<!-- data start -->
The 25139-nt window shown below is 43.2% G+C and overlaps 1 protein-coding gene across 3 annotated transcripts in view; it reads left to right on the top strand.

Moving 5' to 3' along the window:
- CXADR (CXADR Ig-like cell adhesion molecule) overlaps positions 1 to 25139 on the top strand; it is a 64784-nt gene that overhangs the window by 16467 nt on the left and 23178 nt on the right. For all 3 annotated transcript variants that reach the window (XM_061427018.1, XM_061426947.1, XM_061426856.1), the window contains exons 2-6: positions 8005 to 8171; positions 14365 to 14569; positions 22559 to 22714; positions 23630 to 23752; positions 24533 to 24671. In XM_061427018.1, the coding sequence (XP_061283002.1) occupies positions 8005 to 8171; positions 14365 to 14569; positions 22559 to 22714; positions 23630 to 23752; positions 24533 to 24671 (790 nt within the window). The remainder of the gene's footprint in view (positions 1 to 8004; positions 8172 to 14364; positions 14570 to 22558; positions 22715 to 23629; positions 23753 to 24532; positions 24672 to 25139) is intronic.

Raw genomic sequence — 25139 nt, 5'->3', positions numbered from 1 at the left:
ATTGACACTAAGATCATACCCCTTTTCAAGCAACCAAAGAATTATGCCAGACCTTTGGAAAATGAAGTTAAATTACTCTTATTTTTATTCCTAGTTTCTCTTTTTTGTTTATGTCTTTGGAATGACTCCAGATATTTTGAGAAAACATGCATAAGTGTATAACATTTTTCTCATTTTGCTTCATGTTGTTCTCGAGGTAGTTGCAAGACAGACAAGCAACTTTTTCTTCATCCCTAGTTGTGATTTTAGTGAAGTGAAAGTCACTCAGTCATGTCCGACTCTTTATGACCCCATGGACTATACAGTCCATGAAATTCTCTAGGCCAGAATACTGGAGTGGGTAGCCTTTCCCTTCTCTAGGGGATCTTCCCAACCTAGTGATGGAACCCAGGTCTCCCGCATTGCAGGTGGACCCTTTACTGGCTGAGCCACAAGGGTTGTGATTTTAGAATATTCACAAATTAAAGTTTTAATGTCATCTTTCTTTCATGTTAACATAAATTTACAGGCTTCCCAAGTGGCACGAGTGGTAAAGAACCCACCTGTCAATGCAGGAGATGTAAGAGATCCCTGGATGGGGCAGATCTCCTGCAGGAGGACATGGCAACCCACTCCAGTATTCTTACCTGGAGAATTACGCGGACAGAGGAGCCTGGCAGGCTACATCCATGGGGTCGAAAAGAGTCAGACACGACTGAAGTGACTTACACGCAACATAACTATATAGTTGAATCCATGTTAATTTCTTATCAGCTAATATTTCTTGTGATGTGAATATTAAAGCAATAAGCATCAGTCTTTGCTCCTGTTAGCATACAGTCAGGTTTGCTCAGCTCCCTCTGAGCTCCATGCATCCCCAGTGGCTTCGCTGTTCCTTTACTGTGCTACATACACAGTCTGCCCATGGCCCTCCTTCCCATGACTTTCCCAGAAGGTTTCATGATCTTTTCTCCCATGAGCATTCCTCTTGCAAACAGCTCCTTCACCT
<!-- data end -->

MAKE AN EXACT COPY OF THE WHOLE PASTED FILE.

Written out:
The 25139-nt window shown below is 43.2% G+C and overlaps 1 protein-coding gene across 3 annotated transcripts in view; it reads left to right on the top strand.

Moving 5' to 3' along the window:
- CXADR (CXADR Ig-like cell adhesion molecule) overlaps positions 1 to 25139 on the top strand; it is a 64784-nt gene that overhangs the window by 16467 nt on the left and 23178 nt on the right. For all 3 annotated transcript variants that reach the window (XM_061427018.1, XM_061426947.1, XM_061426856.1), the window contains exons 2-6: positions 8005 to 8171; positions 14365 to 14569; positions 22559 to 22714; positions 23630 to 23752; positions 24533 to 24671. In XM_061427018.1, the coding sequence (XP_061283002.1) occupies positions 8005 to 8171; positions 14365 to 14569; positions 22559 to 22714; positions 23630 to 23752; positions 24533 to 24671 (790 nt within the window). The remainder of the gene's footprint in view (positions 1 to 8004; positions 8172 to 14364; positions 14570 to 22558; positions 22715 to 23629; positions 23753 to 24532; positions 24672 to 25139) is intronic.

Raw genomic sequence — 25139 nt, 5'->3', positions numbered from 1 at the left:
ATTGACACTAAGATCATACCCCTTTTCAAGCAACCAAAGAATTATGCCAGACCTTTGGAAAATGAAGTTAAATTACTCTTATTTTTATTCCTAGTTTCTCTTTTTTGTTTATGTCTTTGGAATGACTCCAGATATTTTGAGAAAACATGCATAAGTGTATAACATTTTTCTCATTTTGCTTCATGTTGTTCTCGAGGTAGTTGCAAGACAGACAAGCAACTTTTTCTTCATCCCTAGTTGTGATTTTAGTGAAGTGAAAGTCACTCAGTCATGTCCGACTCTTTATGACCCCATGGACTATACAGTCCATGAAATTCTCTAGGCCAGAATACTGGAGTGGGTAGCCTTTCCCTTCTCTAGGGGATCTTCCCAACCTAGTGATGGAACCCAGGTCTCCCGCATTGCAGGTGGACCCTTTACTGGCTGAGCCACAAGGGTTGTGATTTTAGAATATTCACAAATTAAAGTTTTAATGTCATCTTTCTTTCATGTTAACATAAATTTACAGGCTTCCCAAGTGGCACGAGTGGTAAAGAACCCACCTGTCAATGCAGGAGATGTAAGAGATCCCTGGATGGGGCAGATCTCCTGCAGGAGGACATGGCAACCCACTCCAGTATTCTTACCTGGAGAATTACGCGGACAGAGGAGCCTGGCAGGCTACATCCATGGGGTCGAAAAGAGTCAGACACGACTGAAGTGACTTACACGCAACATAACTATATAGTTGAATCCATGTTAATTTCTTATCAGCTAATATTTCTTGTGATGTGAATATTAAAGCAATAAGCATCAGTCTTTGCTCCTGTTAGCATACAGTCAGGTTTGCTCAGCTCCCTCTGAGCTCCATGCATCCCCAGTGGCTTCGCTGTTCCTTTACTGTGCTACATACACAGTCTGCCCATGGCCCTCCTTCCCATGACTTTCCCAGAAGGTTTCATGATCTTTTCTCCCATGAGCATTCCTCTTGCAAACAGCTCCTTCACCT